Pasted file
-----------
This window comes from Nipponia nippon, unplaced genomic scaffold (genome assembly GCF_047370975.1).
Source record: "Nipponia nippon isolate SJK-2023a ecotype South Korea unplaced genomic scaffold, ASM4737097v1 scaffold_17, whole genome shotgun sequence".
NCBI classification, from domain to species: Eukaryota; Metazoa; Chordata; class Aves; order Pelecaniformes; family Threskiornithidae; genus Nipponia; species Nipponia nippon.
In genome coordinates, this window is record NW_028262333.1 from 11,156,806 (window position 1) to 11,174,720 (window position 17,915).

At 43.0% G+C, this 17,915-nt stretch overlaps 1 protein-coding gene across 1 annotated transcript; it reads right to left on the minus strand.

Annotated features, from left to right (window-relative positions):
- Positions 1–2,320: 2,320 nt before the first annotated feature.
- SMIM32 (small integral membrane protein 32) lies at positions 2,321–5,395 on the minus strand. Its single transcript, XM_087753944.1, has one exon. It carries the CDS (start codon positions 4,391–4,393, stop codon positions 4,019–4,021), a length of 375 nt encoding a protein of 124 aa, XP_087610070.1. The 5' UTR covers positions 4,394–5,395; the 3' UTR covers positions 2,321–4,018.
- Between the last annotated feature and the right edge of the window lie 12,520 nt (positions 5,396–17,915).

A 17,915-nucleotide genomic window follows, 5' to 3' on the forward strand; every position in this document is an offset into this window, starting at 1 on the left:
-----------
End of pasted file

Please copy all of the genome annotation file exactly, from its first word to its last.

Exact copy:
This window comes from Nipponia nippon, unplaced genomic scaffold (genome assembly GCF_047370975.1).
Source record: "Nipponia nippon isolate SJK-2023a ecotype South Korea unplaced genomic scaffold, ASM4737097v1 scaffold_17, whole genome shotgun sequence".
NCBI classification, from domain to species: Eukaryota; Metazoa; Chordata; class Aves; order Pelecaniformes; family Threskiornithidae; genus Nipponia; species Nipponia nippon.
In genome coordinates, this window is record NW_028262333.1 from 11,156,806 (window position 1) to 11,174,720 (window position 17,915).

At 43.0% G+C, this 17,915-nt stretch overlaps 1 protein-coding gene across 1 annotated transcript; it reads right to left on the minus strand.

Annotated features, from left to right (window-relative positions):
- Positions 1–2,320: 2,320 nt before the first annotated feature.
- SMIM32 (small integral membrane protein 32) lies at positions 2,321–5,395 on the minus strand. Its single transcript, XM_087753944.1, has one exon. It carries the CDS (start codon positions 4,391–4,393, stop codon positions 4,019–4,021), a length of 375 nt encoding a protein of 124 aa, XP_087610070.1. The 5' UTR covers positions 4,394–5,395; the 3' UTR covers positions 2,321–4,018.
- Between the last annotated feature and the right edge of the window lie 12,520 nt (positions 5,396–17,915).

A 17,915-nucleotide genomic window follows, 5' to 3' on the forward strand; every position in this document is an offset into this window, starting at 1 on the left: